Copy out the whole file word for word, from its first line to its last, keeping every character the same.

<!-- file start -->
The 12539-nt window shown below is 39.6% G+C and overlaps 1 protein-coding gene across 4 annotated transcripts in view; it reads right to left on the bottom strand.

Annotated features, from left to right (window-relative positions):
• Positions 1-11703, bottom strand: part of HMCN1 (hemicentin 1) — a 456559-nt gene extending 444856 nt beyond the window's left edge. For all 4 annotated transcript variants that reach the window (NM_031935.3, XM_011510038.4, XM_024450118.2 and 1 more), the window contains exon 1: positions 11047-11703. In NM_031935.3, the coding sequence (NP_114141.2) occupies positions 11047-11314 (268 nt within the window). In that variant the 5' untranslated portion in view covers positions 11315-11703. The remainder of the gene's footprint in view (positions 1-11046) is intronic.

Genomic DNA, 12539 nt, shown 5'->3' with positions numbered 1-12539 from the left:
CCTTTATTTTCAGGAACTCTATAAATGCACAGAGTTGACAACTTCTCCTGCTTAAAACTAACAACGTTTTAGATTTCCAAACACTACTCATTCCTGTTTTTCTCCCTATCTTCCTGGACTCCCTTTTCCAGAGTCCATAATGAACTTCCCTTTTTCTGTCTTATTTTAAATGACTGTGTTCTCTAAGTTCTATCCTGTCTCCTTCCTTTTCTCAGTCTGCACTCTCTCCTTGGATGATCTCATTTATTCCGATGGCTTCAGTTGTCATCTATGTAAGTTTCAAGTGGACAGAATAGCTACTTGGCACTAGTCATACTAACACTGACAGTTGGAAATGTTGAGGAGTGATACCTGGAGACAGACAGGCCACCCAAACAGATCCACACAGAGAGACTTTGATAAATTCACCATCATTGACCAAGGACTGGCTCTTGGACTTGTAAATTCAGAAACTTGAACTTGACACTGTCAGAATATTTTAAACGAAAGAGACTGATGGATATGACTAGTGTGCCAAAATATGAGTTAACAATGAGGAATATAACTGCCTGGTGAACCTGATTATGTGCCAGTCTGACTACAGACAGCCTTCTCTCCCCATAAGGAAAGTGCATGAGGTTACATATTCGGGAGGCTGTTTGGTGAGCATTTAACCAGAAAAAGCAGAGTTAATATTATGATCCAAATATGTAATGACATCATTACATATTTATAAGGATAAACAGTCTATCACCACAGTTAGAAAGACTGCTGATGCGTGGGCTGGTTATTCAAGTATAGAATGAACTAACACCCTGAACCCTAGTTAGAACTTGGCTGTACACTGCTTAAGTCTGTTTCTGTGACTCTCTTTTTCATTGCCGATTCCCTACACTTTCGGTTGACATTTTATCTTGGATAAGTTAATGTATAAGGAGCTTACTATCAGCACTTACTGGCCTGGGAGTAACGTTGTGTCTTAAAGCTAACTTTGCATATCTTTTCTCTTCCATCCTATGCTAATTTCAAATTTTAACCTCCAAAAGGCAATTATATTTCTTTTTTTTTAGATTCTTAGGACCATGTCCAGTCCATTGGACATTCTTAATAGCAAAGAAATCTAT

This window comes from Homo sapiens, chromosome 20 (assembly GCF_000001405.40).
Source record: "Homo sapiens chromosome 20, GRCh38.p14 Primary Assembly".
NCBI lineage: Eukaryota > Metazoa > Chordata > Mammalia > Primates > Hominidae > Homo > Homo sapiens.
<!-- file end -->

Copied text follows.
The 12539-nt window shown below is 39.6% G+C and overlaps 1 protein-coding gene across 4 annotated transcripts in view; it reads right to left on the bottom strand.

Annotated features, from left to right (window-relative positions):
• Positions 1-11703, bottom strand: part of HMCN1 (hemicentin 1) — a 456559-nt gene extending 444856 nt beyond the window's left edge. For all 4 annotated transcript variants that reach the window (NM_031935.3, XM_011510038.4, XM_024450118.2 and 1 more), the window contains exon 1: positions 11047-11703. In NM_031935.3, the coding sequence (NP_114141.2) occupies positions 11047-11314 (268 nt within the window). In that variant the 5' untranslated portion in view covers positions 11315-11703. The remainder of the gene's footprint in view (positions 1-11046) is intronic.

Genomic DNA, 12539 nt, shown 5'->3' with positions numbered 1-12539 from the left:
CCTTTATTTTCAGGAACTCTATAAATGCACAGAGTTGACAACTTCTCCTGCTTAAAACTAACAACGTTTTAGATTTCCAAACACTACTCATTCCTGTTTTTCTCCCTATCTTCCTGGACTCCCTTTTCCAGAGTCCATAATGAACTTCCCTTTTTCTGTCTTATTTTAAATGACTGTGTTCTCTAAGTTCTATCCTGTCTCCTTCCTTTTCTCAGTCTGCACTCTCTCCTTGGATGATCTCATTTATTCCGATGGCTTCAGTTGTCATCTATGTAAGTTTCAAGTGGACAGAATAGCTACTTGGCACTAGTCATACTAACACTGACAGTTGGAAATGTTGAGGAGTGATACCTGGAGACAGACAGGCCACCCAAACAGATCCACACAGAGAGACTTTGATAAATTCACCATCATTGACCAAGGACTGGCTCTTGGACTTGTAAATTCAGAAACTTGAACTTGACACTGTCAGAATATTTTAAACGAAAGAGACTGATGGATATGACTAGTGTGCCAAAATATGAGTTAACAATGAGGAATATAACTGCCTGGTGAACCTGATTATGTGCCAGTCTGACTACAGACAGCCTTCTCTCCCCATAAGGAAAGTGCATGAGGTTACATATTCGGGAGGCTGTTTGGTGAGCATTTAACCAGAAAAAGCAGAGTTAATATTATGATCCAAATATGTAATGACATCATTACATATTTATAAGGATAAACAGTCTATCACCACAGTTAGAAAGACTGCTGATGCGTGGGCTGGTTATTCAAGTATAGAATGAACTAACACCCTGAACCCTAGTTAGAACTTGGCTGTACACTGCTTAAGTCTGTTTCTGTGACTCTCTTTTTCATTGCCGATTCCCTACACTTTCGGTTGACATTTTATCTTGGATAAGTTAATGTATAAGGAGCTTACTATCAGCACTTACTGGCCTGGGAGTAACGTTGTGTCTTAAAGCTAACTTTGCATATCTTTTCTCTTCCATCCTATGCTAATTTCAAATTTTAACCTCCAAAAGGCAATTATATTTCTTTTTTTTTAGATTCTTAGGACCATGTCCAGTCCATTGGACATTCTTAATAGCAAAGAAATCTAT

This window comes from Homo sapiens, chromosome 20 (assembly GCF_000001405.40).
Source record: "Homo sapiens chromosome 20, GRCh38.p14 Primary Assembly".
NCBI lineage: Eukaryota > Metazoa > Chordata > Mammalia > Primates > Hominidae > Homo > Homo sapiens.